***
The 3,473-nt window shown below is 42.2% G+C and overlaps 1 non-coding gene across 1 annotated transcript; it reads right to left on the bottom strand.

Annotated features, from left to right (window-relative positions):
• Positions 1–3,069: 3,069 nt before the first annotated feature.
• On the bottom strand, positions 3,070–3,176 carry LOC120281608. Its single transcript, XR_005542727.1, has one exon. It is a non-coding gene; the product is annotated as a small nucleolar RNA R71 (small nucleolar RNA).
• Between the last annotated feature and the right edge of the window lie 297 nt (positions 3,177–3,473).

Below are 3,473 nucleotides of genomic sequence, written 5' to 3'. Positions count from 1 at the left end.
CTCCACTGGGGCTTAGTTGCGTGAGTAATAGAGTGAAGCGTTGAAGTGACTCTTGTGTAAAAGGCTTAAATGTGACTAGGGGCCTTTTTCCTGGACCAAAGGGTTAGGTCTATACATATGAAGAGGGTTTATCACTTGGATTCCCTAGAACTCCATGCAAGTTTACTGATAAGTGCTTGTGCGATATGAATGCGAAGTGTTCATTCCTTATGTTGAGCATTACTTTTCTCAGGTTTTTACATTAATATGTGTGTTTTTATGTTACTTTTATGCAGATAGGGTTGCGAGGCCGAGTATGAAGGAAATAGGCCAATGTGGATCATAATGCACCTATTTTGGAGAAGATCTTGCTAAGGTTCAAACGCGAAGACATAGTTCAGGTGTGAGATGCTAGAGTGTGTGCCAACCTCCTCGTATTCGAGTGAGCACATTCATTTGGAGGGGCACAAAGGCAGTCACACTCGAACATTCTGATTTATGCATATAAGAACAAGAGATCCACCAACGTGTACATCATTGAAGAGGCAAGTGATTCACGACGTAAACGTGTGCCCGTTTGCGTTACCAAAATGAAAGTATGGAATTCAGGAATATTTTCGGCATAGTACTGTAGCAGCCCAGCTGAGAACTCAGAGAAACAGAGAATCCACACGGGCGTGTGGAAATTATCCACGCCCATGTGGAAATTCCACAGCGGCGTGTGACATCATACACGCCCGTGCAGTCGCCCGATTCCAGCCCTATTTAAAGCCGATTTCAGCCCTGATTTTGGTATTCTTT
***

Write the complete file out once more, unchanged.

The 3,473-nt window shown below is 42.2% G+C and overlaps 1 non-coding gene across 1 annotated transcript; it reads right to left on the bottom strand.

Annotated features, from left to right (window-relative positions):
• Positions 1–3,069: 3,069 nt before the first annotated feature.
• On the bottom strand, positions 3,070–3,176 carry LOC120281608. Its single transcript, XR_005542727.1, has one exon. It is a non-coding gene; the product is annotated as a small nucleolar RNA R71 (small nucleolar RNA).
• Between the last annotated feature and the right edge of the window lie 297 nt (positions 3,177–3,473).

Below are 3,473 nucleotides of genomic sequence, written 5' to 3'. Positions count from 1 at the left end.
CTCCACTGGGGCTTAGTTGCGTGAGTAATAGAGTGAAGCGTTGAAGTGACTCTTGTGTAAAAGGCTTAAATGTGACTAGGGGCCTTTTTCCTGGACCAAAGGGTTAGGTCTATACATATGAAGAGGGTTTATCACTTGGATTCCCTAGAACTCCATGCAAGTTTACTGATAAGTGCTTGTGCGATATGAATGCGAAGTGTTCATTCCTTATGTTGAGCATTACTTTTCTCAGGTTTTTACATTAATATGTGTGTTTTTATGTTACTTTTATGCAGATAGGGTTGCGAGGCCGAGTATGAAGGAAATAGGCCAATGTGGATCATAATGCACCTATTTTGGAGAAGATCTTGCTAAGGTTCAAACGCGAAGACATAGTTCAGGTGTGAGATGCTAGAGTGTGTGCCAACCTCCTCGTATTCGAGTGAGCACATTCATTTGGAGGGGCACAAAGGCAGTCACACTCGAACATTCTGATTTATGCATATAAGAACAAGAGATCCACCAACGTGTACATCATTGAAGAGGCAAGTGATTCACGACGTAAACGTGTGCCCGTTTGCGTTACCAAAATGAAAGTATGGAATTCAGGAATATTTTCGGCATAGTACTGTAGCAGCCCAGCTGAGAACTCAGAGAAACAGAGAATCCACACGGGCGTGTGGAAATTATCCACGCCCATGTGGAAATTCCACAGCGGCGTGTGACATCATACACGCCCGTGCAGTCGCCCGATTCCAGCCCTATTTAAAGCCGATTTCAGCCCTGATTTTGGTATTCTTT